All this did not happen overnight, and for a quarter of a century, mixed waste has been dumped every day without thought, to create this man-made monstrosity. With each week and passing month, no doubt, that mountain is growing higher, taller and scarier. Scaling new peaks in trash, literally and figuratively. Here and in landfills across the country, even across the world…
Ensuring a better future
Solutions to this problem being discussed by governments here and in almost every city are all about working to create WTE (waste to energy) plants and biomethanation plants.
WTE plants are known to increase air pollution by releasing toxic gases which have unseen yet huge consequences. They are peddled as a solution even though they are definitely not recommended by environmentalists, if we are to live as sustainable communities. They are at best an irresponsible short-cut, just like incineration, creating more damage to the planet and health of those in the vicinity.
Biomethanation plants on the other hand may indeed help convert the wet waste to fuel, if segregated at source and fed directly. But who will sort through the existing mountains of trash to separate what can be used from what cannot?
Employing illiterate labour who unknowingly ruin their health is unethical, especially as the risk is known to those who employ them. A nightmare of unimaginable proportions with landfills likely to collapse, burn or result in a huge series of ecological disasters, awaits virtually every city.
In the meantime, we continue to live our lives like nothing happened, generating waste like never before because we are not hardwired to worry about what happens to our waste once it leaves our doorstep (often in a plastic bag full of mixed waste). Our waste has never been our responsibility.
You and I would certainly not tolerate anyone dumping their waste at our doorstep. What gives us the right then to just send our waste off to be dumped somewhere else?
Any problem must be solved at source. In other words, it stands to reason that unless the root of the problem is addressed, the problem will continue. The problem of too much waste for city landfills translates to two simple solutions.
ONE: Stop mixing waste, start segregating, NOW. Not tomorrow, not the day after, but today! Every resident of every city must compulsorily segregate their waste so that only the bare minimum goes to landfills and all else can be recycled or composted. This is the simplest way to reduce waste to landfill not by half but to as little as 5-10% of earlier volumes, without exaggeration.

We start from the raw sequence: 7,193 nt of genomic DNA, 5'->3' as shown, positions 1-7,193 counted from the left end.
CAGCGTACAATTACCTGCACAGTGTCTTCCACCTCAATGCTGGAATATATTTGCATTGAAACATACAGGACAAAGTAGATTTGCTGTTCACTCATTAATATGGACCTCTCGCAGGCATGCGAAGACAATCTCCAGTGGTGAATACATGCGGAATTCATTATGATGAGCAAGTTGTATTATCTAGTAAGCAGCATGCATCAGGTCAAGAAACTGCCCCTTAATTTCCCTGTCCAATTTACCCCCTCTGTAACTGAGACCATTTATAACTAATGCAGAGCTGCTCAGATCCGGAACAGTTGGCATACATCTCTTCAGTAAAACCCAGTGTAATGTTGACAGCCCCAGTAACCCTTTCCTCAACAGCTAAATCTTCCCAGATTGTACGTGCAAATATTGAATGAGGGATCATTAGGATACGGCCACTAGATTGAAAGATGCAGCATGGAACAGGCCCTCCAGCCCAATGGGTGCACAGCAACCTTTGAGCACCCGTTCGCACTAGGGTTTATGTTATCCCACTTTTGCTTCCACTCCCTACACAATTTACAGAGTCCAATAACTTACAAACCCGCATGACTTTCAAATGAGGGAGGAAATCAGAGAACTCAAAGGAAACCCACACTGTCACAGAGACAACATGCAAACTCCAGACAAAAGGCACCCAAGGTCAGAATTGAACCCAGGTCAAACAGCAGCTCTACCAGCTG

Simple wet-dry segregation doesn’t really work with many resources lost in the process; instead three-way segregation of Organic (compost), Recyclable and Reject (landfill, with Hazardous waste treated separately) work far better. Governments must swing into action and implement mandatory source segregation of waste.
TWO: Reduce waste. Relook at what those mountains of waste are made of; change habits and cut out anything that need not reach those waste bins and piles! No more single-use plastic/thermacol disposables, plastic/polypropylene bags, single-use water bottles, etc. which form a chunk of non-biodegradable, non-recyclable landfill waste.
This can happen with just a little effort. Or in some cases, more than a little effort, but an effort that is needed from every one of us whether we like it or not. It is a situation where the choice is clear – or rather, there is no choice. Let each of us take responsibility for our waste. The day has come (in fact to be blunt, the day has long passed) when we must start living with a conscience, for convenience no longer counts.
My tryst with the Bhalswa landfill left me with deep food for thought. I hope I have managed to convey that need for deep introspection to every reader, and moving beyond thought, to action that can reduce our waste and save our cities, thus leaving a better world for our children and grandchildren.
Watch the author’s video here: